ASA09: Anthropological and archaeological imaginations: past, present and future
Date and Time 7th April, 2009 at 16:30
Tim Ingold (University of Aberdeen) firstname.lastname@example.org
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This panel explores the points of interaction and intersection between the imagined landscapes of archaeologists, anthropologists and local people, based on the premise that these are sites of productive tension.
An important area of research within current anthropology and archaeology has to do with the ways in which people engage with the world around them. Anthropologists, archaeologists and local people are all engaged in both imagining landscapes in the past and present and in living in them through situated practice. The points of interaction and intersection between different imaginings of and ways of living in the landscape are sites of productive tension. Drawing on each othe's data and methods, archaeologists and anthropologists can join together with local inhabitants in a common project of understanding the processes whereby landscapes are imagined in the past and in the present. Papers are invited which present research that draws on both anthropological and archaeological material whether through direct collaboration, indirect collaboration or with reference to existing literature to better understand how landscapes are imagined by people.
This panel is closed to new paper proposals.
Imagining aridity: an ethnoarchaeology of the Kel Tadrart (Southwest Libya)
This paper explores the lived world of the Kel Tadrart, semi-nomadic and settled pastoralists living in the south-west of the Libyan Sahara. Building on two recent ethnoarchaeological missions, the different understandings of the unique landscape of the Tadrart Acacus mountain range and surrounding area are seen to lie less in our disciplinary datasets, and more in the cultural ideals and embedded social memory that continue to underscore Kel Tadrart life. Of interest here is also how the worldview that lies behind the disciplinary practice of archaeology and anthropology depends on a kind of environmental determinism that is at odds with those who actually live in and around the Tadrart Acacus. Local perceptions of the environment and landscape, associated with the strategies pursued to survive within this extremely arid region, show an unexpected dynamism and variability, especially when viewed in an historical perspective. The paper also explores the ongoing challenges in integrating archaeological, anthropological, and local knowledges, and also tries to account for the context of rapid change brought about by the relatively recent opening up of the Libyan Sahara to tourism, an activity which increasingly impacts on Kel Tadrart lives and livelihoods.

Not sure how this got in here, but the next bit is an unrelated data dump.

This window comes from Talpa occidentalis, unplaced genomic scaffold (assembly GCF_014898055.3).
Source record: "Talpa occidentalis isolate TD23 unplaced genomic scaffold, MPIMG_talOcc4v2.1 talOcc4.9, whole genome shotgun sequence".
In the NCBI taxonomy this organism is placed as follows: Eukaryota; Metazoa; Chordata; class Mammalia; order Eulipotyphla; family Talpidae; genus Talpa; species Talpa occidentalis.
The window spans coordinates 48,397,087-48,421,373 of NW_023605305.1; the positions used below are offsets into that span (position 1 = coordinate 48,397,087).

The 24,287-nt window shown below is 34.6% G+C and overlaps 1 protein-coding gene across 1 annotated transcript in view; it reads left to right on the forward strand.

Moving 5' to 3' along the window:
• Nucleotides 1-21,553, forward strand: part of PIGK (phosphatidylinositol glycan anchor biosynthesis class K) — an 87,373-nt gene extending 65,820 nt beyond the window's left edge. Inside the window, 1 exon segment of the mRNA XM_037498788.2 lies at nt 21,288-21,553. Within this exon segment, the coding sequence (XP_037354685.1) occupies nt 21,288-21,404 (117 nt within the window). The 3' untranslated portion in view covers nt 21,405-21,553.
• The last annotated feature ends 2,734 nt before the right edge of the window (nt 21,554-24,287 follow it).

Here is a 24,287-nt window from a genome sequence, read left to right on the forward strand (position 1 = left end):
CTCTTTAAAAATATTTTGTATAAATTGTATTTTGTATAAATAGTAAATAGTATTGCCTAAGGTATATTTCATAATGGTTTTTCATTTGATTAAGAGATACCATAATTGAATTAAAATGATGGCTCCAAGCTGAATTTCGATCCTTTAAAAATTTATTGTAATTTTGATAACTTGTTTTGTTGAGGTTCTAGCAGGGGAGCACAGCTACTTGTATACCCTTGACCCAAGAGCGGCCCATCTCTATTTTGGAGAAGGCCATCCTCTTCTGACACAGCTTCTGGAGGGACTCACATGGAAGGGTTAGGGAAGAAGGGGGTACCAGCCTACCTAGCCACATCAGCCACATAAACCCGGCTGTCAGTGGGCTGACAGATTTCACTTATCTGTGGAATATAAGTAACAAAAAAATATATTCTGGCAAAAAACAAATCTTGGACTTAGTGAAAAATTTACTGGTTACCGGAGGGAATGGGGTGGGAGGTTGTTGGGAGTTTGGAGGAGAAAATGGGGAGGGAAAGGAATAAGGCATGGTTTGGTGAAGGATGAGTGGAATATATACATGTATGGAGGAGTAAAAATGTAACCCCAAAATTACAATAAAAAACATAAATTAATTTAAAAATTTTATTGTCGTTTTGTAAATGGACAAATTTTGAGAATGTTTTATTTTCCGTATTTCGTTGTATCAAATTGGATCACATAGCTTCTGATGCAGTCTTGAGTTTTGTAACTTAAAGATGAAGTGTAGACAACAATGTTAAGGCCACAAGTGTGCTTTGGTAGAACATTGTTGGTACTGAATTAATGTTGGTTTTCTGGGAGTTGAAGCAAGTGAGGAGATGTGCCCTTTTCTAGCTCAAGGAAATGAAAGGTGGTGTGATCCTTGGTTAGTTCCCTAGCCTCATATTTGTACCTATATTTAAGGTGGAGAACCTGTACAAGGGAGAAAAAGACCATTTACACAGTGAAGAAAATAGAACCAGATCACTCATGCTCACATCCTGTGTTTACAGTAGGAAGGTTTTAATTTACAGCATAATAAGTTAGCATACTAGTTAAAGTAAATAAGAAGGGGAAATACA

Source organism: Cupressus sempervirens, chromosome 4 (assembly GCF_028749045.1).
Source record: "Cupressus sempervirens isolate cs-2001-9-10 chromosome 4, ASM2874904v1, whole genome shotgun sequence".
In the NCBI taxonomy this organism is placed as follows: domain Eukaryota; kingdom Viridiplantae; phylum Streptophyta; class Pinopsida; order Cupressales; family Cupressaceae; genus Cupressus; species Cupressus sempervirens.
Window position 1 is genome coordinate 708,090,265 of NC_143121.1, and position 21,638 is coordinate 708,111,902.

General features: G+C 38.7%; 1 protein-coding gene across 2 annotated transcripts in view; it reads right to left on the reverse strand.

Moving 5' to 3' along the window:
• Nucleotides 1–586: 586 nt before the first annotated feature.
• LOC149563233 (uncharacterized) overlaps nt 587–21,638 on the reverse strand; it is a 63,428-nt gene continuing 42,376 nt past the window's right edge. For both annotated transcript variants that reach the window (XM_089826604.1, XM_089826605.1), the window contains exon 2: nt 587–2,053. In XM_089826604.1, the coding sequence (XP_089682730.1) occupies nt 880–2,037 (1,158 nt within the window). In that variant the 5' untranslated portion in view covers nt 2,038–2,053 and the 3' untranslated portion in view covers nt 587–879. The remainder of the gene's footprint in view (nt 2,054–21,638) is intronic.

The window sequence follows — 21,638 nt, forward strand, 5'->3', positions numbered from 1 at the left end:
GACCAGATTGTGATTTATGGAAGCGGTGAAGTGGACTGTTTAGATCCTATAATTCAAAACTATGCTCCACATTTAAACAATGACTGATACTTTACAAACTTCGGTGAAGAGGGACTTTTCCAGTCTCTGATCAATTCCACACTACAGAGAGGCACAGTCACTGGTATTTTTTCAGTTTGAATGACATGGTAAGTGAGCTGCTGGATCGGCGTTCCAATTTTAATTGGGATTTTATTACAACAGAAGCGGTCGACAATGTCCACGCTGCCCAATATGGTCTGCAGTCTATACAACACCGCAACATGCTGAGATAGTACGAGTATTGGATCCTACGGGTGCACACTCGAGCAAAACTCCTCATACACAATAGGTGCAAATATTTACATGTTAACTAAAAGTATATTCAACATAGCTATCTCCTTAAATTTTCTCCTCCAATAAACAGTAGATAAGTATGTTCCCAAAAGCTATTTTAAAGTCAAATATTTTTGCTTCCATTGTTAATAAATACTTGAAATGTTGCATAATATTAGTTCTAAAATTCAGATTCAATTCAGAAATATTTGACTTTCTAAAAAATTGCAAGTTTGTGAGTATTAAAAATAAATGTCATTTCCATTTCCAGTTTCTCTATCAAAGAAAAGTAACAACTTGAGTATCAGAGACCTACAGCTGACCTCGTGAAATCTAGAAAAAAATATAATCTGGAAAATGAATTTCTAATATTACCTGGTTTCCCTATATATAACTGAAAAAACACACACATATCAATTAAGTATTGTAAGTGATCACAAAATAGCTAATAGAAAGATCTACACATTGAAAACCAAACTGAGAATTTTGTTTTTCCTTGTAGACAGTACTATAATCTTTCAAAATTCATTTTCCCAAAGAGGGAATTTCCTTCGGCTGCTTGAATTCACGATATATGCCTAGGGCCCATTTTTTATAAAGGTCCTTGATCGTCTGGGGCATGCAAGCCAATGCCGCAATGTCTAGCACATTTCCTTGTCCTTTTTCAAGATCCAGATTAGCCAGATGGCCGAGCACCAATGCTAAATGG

Lost ancestry and English landscapes
I will start with a proposition - anthropology and archaeology began in their modern form due to a loss of faith in their ancestors on part of the middle classes. Anthropology allowed people to become interested in other people's ancestors; archaeology displaced problems of ancestry way back into the past making it an impersonal quest, easily mythologized. One of the few ways in which it is possible to use the term English as a description without it sounding self-conscious or odd is in the phrase 'English landscape'. Public interest in landscape in England came about through a search for ancestry and rootedness. Academic interests in landscape from the later 20th century onwards share some of the same motivations, for instance in phenomenological approaches, but totally unacknowledged. This paper will look at some of the emotional and intellectual longing attached to the term landscape, both in reference to the English landscape, but ultimately in the study of landscape by English scholars elsewhere.
OrkneyLab: an archipelago experiment in futures
'The Orkney imagination is haunted by time' wrote the Orcadian poet, George Mackay Brown. Here, on this archipelago beyond the northern coast of Scotland, brackish lochs and moist green fields weave around Neolithic stone circles, chambered tombs, standing stones. Lighthouses glance out at concrete barriers, gun emplacements, a fleet of scuttled ships, reminders of world wars. Cloud-grey wind turbines on the horizon turn, their own archaeology marked by empty hexagonal platforms and a derelict visitors centre. And soon, beneath the fast churning waves, concrete piles for tidal and wave power generators will be left un-forgotten. The Orkney imagination is haunted by past and future.
'Orkney is a place that acts through people' said a local renewable energy company director. Here, closer to the Arctic Circle than to London, at the edge and on the edge, lies the world's first grid-connected tidal and wave power generation test-site. Here the National Grid has created the UK's first zone for experiments in new power technology. Here are ongoing, contested, heartfelt experiments in the boundary-setting of a World Heritage Site - where the dissolution of nature/culture is altering the landscape to come. Here, almost all 16 inhabited islands have a community develop trust with profit-making subsidiaries for generating wind power - not just for fuel, but for the future survival of their remote populations.
This is a place that acts through people, not as Orkney but as OrkneyLab, an ethnographic experiment in imagined futures.
The view from the beach: awakening Hiraeth and weaving imaginaries on the Gower in Wales